The side-blown flute has a blown hole on the side. The blowing hole for this flute may be located either on center or near the end. The vertical flute, also called end-blown flutes, has a hole on the end. Both ends of flutes are opened and one of end is manipulated to create different sound in vertical flutes or end-blown flutes. The ends may all be opened, closed or opened on one side. The musician may play the nose blown flute vertically or sideways, but he uses his nose instead of his mouth to produce the sound. The nose flute may be transverse or vertical flutes, nevertheless the individual must blow this type flute by nose.
The Southeast Asian countries included in this thesis include the Philippines, Indonesia, Taiwan, Vietnam, Malaysia, Laos, Thailand, Cambodia and Myanmar. The researcher considers bamboo flutes found in Central Asia, Saudi Arabia, India, China, Europe and South America, similarly structured or blown, as part of the influences that brought about the flute's existence in the SEA countries.
1.4.2 Historical Limitations
The researcher sets up chronological markers to compare the development of bamboo flutes in Southeast Asia. The first periodical…
Purple highlight means reference from his thesis, chapters 1-5
Blue highlight means reference from his raw research that was sent (17 files)
Yellow highlight means that writer could not find reference; one of the 17 files received
Gray highlight means writer found this source
"Beni Sokkong, nose flute maker." June 2007. Web. 04 January 2009.
Animism Oct. 2008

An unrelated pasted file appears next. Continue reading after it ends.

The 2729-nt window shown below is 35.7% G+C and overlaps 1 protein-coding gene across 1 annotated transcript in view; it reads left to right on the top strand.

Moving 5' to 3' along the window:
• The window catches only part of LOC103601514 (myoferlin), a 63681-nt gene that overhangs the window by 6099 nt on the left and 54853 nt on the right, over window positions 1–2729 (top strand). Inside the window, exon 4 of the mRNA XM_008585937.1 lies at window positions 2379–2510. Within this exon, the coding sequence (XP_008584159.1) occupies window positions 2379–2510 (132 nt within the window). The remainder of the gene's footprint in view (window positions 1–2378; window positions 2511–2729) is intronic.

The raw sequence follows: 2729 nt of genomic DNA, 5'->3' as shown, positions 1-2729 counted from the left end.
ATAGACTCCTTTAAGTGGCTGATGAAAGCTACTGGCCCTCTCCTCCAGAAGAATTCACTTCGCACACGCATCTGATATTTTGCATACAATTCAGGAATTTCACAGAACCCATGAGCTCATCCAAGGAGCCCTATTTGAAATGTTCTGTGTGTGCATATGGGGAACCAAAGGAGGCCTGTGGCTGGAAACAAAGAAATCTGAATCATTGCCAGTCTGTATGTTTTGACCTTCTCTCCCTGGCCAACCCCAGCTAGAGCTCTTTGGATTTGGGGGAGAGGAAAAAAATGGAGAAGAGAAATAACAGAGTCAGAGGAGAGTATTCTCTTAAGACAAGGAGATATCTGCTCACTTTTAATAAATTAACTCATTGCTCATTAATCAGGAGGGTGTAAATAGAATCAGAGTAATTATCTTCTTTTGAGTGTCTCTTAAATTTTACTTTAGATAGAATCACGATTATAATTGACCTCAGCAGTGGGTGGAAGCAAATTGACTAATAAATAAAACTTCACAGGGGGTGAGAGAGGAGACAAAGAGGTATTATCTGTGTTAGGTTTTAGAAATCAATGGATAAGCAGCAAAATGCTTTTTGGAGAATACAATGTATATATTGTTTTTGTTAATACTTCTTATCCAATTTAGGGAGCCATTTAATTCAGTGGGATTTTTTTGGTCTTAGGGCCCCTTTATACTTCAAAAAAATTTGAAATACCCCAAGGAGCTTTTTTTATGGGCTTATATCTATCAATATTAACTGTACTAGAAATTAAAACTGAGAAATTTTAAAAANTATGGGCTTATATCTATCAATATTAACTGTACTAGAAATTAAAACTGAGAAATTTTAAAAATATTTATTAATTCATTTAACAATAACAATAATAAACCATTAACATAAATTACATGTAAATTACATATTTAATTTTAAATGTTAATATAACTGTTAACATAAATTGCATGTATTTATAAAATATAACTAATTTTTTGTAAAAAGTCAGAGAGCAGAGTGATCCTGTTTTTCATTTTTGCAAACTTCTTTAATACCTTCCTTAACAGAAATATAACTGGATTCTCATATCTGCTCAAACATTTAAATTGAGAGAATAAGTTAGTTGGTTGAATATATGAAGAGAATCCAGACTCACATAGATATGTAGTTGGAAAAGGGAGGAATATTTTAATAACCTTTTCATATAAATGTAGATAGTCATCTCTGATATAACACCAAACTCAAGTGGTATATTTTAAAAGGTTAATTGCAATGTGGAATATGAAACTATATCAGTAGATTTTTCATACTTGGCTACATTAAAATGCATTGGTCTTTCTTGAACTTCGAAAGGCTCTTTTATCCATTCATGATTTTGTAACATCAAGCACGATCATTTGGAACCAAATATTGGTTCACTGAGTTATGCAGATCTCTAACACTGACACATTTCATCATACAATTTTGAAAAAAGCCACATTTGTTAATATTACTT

Islam in the Philippines,2007, June <http://en.wikipedia.org/wiki/Islam_in_the_Philippines>
That sums up her mother's life to her, and she does not want the same life for herself. Another interesting aspect of the novel is Esther's relationship with men, many of whom represent her missing father in one way or another. Her relationship with Constantin and most of the other men in the novel is platonic, and she trusts these men with certain aspects of her personality. She "sleeps" with
Eventually, Esther sneaks into the cellar with a bottle of sleeping pills -- prescribed to her for the insomnia she was experiencing, without any other real attempts to understand or solve the underlying problems of her mental upset -- having left a note for her mother saying she was taking a long walk. Esther then swallows as many of the pills as she is able, and it appears to
How Esther is a Model of a Self-Sufficient Woman in The Bell Jar Introduction Sylvia Plath’s first person narrator in The Bell Jar comes across as a Holden Caulfield type—a disaffected, somewhat lost, but highly intelligent individual capable of critical thought and therefore exceedingly lonely in a world of conformists, who seem to show no desire to question anything or to know themselves. The narrator of Plath’s novel is Esther Greenwood—a young
"Doctor Gordon twiddled a silver pencil. "Your mother tells me you are upset." I curled in the cavernous leather chair." (Plath, 1999, p.128) "A few more shock treatments, Mrs. Greenwood," I heard Doctor Gordon say, "and I think you'll notice a wonderful improvement." (Plath, 1999, p.145) Insulin therapies merely make her miserable and gain weight. Only her own bonding with the female psychiatrists on staff, and overcoming her sexual
Mental Illness In the social environment, mental illness is a serious condition and with an advancement of technology and modern science, the physiological issue surrounding a mental illness is not well understood. The stigma that place on people suffering from mental illness is so much making people pretending that they are not suffering from the problems. Although, many people were not born with a mental problem, however, the societal burden can
This reveals an important connection between capitalism and participatory governments, and a look at how De Soto views the relationship between democracy and capitalism further demonstrates how countries, and especially developing countries, can more effectively grow and protect capital. Naturally, De Soto views democracy and capitalism as two forces existing in a symbiotic relationship, but only when the political and economic systems are integrated at the same level. This means